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It’s not easy to deal with a negative review. But while most people shrug it off and move forward, HBO programming chief Casey Bloys employed a…unique approach. On multiple occasions, Bloys orchestrated the use of fake accounts to troll the critics on Twitter.
Between June 2020 and April 2021, as first reported by Rolling Stone, Bloys and his SVP of drama programming Kathleen McCaffrey repeatedly discussed using burner accounts to directly combat critics of their shows on Twitter. According to the publication, there were at least six different text-message exchanges between the two executives that involved using a fake Twitter account to harshly respond to TV critics who gave negative reviews to HBO shows. The messages were reviewed and verified via their metadata.
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The texts were provided to Rolling Stone by Sully Temori, a former HBO staffer who filed a wrongful termination lawsuit against HBO, McCaffrey, HBO head of drama Francesca Orsi, and Abel “The Weeknd” Tesfaye and two producers of his show “The Idol.” Temori, who joined HBO in 2015 as a temp, became an executive assistant in 2017, and then script coordinator on “The Idol” in August 2021 before ultimately getting laid off in October 2021, says that he was asked by McCaffrey in June 2020 to create the fake accounts she and Bloys discussed.
Bloys approached McCaffrey in April 2020 with the idea to respond to a negative tweet from Vulture TV critic Kathryn VanArendonk about Season 1 of HBO’s “Perry Mason” reboot. (They ultimately did not respond to her tweet.)
“Alan is always predictably safe and scared in his opinions,” the response reads. The language in the tweet matches the directions McCaffrey allegedly texted to Temori, and the account’s profile picture is a stock photo used on several business websites, according to Rolling Stone.
The Kelly Shepard account also replied harshly to several other critics who gave negative reviews to “The Nevers,” including New York Times chief TV critic James Poniewozik. It again targeted Sepinwall after he linked to a mixed review of “Mare of Easttown.” Aside from the tweets, Temori also allegedly used anonymous accounts to defend HBO shows against negative comments in Hollywood trade publication Deadline’s comments section.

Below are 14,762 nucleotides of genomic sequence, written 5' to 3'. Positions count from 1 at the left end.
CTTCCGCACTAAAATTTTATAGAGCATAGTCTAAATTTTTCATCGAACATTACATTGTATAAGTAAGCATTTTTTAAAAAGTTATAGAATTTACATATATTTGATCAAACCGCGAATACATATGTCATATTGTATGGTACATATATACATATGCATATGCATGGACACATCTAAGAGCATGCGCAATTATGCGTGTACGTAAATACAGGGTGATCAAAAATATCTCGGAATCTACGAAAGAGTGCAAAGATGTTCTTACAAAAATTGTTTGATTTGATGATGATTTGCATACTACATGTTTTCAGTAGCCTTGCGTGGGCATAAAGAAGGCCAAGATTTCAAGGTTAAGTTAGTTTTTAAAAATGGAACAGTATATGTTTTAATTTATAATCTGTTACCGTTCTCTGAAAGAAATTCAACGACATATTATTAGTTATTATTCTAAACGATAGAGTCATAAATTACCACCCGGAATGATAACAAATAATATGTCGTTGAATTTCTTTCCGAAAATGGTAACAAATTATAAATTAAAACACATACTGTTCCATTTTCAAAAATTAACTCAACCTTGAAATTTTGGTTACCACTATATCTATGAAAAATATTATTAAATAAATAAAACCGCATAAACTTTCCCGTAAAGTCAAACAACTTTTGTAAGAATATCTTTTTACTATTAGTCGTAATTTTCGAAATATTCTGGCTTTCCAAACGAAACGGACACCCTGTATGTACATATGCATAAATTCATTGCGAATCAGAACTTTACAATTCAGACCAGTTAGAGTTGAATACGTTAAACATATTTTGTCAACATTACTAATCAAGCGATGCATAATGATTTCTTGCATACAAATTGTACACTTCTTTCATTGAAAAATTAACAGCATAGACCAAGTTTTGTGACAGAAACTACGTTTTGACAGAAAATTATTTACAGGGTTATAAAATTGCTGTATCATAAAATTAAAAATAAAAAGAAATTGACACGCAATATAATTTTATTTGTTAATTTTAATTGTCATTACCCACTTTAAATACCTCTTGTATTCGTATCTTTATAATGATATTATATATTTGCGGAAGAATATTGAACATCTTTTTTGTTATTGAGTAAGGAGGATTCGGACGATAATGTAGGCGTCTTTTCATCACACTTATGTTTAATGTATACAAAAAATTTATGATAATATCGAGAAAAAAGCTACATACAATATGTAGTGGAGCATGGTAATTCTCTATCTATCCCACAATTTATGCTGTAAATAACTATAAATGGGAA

One source inside HBO told IndieWire there is no concern inside the organization over the tweets or the Deadline comments.
Bloys will get his turn to address the article tomorrow. HBO and Max will present their 2024 slates to media (including IndieWire — and critics!) the morning of Thursday, November 2. Bloys will share clips from his upcoming content and then host a Q&A. IndieWire is told Bloys will address the Rolling Stone piece head-on, and field at least 25 minutes worth of open questions overall. The parts of the Rolling Stone story directly related to the pending litigation cannot be discussed in any level of detail; the tweets are not in the lawsuit.
Temori’s disclosure of the tweets comes as part of a broader lawsuit in which he alleges he was harassed and discriminated against by his bosses after disclosing a mental health diagnosis. Temori says he was forced to babysit rescue kittens in Orsi’s office while she joked on the phone he was playing with them to “improve his mental health.” He says he was also sexually harassed due to his sexual orientation, with one unnamed employee allegedly slapping his butt and “commenting about personal and sexual matters.” The lawsuit alleges he was told by the HBO executives to take the “Idol” job as a better opportunity, only to face harassment from star Tesfaye and other producers before getting laid off.
“HBO intends to vigorously defend against Mr. Temori’s allegations. We are not going to comment on select exchanges between programmers and errant tweets,” an HBO spokesperson said in a statement shared with IndieWire. “We look forward to a full and fair resolution of this dispute. In the meantime, we wish Mr. Temori, a former HBO employee, well in his future endeavors.”
Reporting by Tony Maglio.
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